Trying not to think about a political system that rewards politicians for executing the innocent.
ARLINGTON, Va. — A recently-formed judicial “academy” funded by industry groups and conservative billionaire brothers Charles and David Koch is offering members of Congress and their staff free meals and trips in order to “educate” the lawmakers on controversial pro-business reforms.
The group is the Congressional Civil Justice Caucus Academy (CCJCA), launched earlier this year by theLaw and Economics Center (LEC) at George Mason University’s School of Law. Despite being part of the university, the right-leaning LEC depends entirely on specially-designated donations which come from acore group of about 50 corporations and foundations, including The Charles G. Koch Charitable Foundation, Merck, Exxon, Eli Lilly, Altria, Wal-Mart, and the conservative Bradley Foundation.
You just knew there weren’t going to be any liberal groups involved, didn’t you?
Unlike similar LEC programs for judges and attorneys, however, the CCJC academy is connected to Congress via the Congressional Civil Justice Caucus. The two groups share the same goals, but are separate entities. Formed in February of this year, the caucus is made up of Republicans and Blue Dog Democrats committed to promoting “a civil justice system that … advances job creation and economic growth.” For co-chair Bob Goodlatte (R-Va.), that means a justice system wiped clean of “excessive and frivolous litigation” and “inefficient rules.” Goodlatte’s caucus co-chair is retiring Democrat Dan Boren (Okla.), who is joined by Republican House Judiciary Committee chairman Lamar Smith (Texas) as well as GOP Reps. Randy Forbes (Va.), Trent Franks (Ariz.), Paul A. Gosar (Ariz.) and Lee Terry (Neb.). On the Democratic side are Utah’s Jim Matheson, Minnesota’s Colin Peterson, Nick Rayhall of West Virginia and Loretta Sanchez of California.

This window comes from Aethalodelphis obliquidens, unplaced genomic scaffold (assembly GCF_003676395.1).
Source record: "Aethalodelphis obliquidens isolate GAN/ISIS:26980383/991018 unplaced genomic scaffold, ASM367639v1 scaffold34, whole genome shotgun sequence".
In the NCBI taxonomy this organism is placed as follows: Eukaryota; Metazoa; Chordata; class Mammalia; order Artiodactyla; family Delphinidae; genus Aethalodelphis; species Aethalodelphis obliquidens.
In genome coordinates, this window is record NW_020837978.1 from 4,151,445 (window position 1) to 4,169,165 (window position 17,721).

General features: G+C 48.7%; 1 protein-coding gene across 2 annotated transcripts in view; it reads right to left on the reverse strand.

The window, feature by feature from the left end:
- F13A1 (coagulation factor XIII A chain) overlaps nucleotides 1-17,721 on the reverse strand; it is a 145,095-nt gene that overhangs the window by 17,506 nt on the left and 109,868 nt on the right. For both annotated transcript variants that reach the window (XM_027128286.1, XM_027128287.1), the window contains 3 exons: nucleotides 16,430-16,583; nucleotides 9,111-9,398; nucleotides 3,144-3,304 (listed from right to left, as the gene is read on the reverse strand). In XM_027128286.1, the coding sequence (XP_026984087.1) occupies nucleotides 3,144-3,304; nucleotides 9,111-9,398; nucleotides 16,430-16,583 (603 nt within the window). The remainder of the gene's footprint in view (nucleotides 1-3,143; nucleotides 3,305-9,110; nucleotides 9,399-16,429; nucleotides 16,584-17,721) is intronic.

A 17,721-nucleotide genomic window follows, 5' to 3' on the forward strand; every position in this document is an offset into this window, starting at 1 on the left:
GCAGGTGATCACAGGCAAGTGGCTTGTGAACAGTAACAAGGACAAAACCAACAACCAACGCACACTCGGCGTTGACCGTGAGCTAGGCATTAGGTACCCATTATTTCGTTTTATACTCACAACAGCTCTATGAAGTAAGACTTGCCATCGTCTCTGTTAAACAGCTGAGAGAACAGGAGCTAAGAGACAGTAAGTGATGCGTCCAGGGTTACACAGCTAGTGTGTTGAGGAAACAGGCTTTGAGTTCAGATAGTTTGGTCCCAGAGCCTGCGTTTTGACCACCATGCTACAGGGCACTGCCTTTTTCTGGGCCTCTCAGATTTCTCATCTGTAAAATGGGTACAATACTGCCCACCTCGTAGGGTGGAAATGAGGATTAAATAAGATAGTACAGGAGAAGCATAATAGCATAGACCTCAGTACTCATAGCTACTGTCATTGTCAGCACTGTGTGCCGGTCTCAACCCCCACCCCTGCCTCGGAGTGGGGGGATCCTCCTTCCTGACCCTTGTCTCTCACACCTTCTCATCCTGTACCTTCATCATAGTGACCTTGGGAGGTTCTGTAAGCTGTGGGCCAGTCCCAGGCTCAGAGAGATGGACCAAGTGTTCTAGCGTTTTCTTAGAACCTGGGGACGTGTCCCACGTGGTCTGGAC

According to promotional materials, the caucus academy aims to provide “rigorous and balanced education programs on a range of civil justice issues for the benefit of the general public and members of the U.S. Congress and their staff.”
Thus far, however, the academy has fallen short of this goal.
During the past three months, the CCJC academy has organized a closed symposium on Capitol Hill and a lavish, invitation-only gala dinner for legislative branch staff at the impressive Reagan International Trade Center, both of which were free for attendees. Next up is a three-day getaway — no cost to attend — for senior congressional staff in colonial Williamsburg.
Always. Some days, the moral bankruptcy of the right wing is really too much to take in:
On Tuesday, House Speaker John Boehner, Senate Minority Leader Mitch McConnell, and their respective number twos sent an extraordinary letter to Federal Reserve Chairman Ben Bernanke. “It is our understanding that the Board Members of the Federal Reserve will meet later this week to consider additional monetary stimulus proposals,” they say. “We write to express our reservations about any such measures.”
It is not intrinsically illegitimate for congressional leadership to convey its preferences to the Federal Reserve. The Fed is protected from political interference, not from the opinions of politicians. But it is quite unusual for the leaders of a major political party to make a public, unified request of the chairman, and to ask that their request “be shared with each Member of the Board.”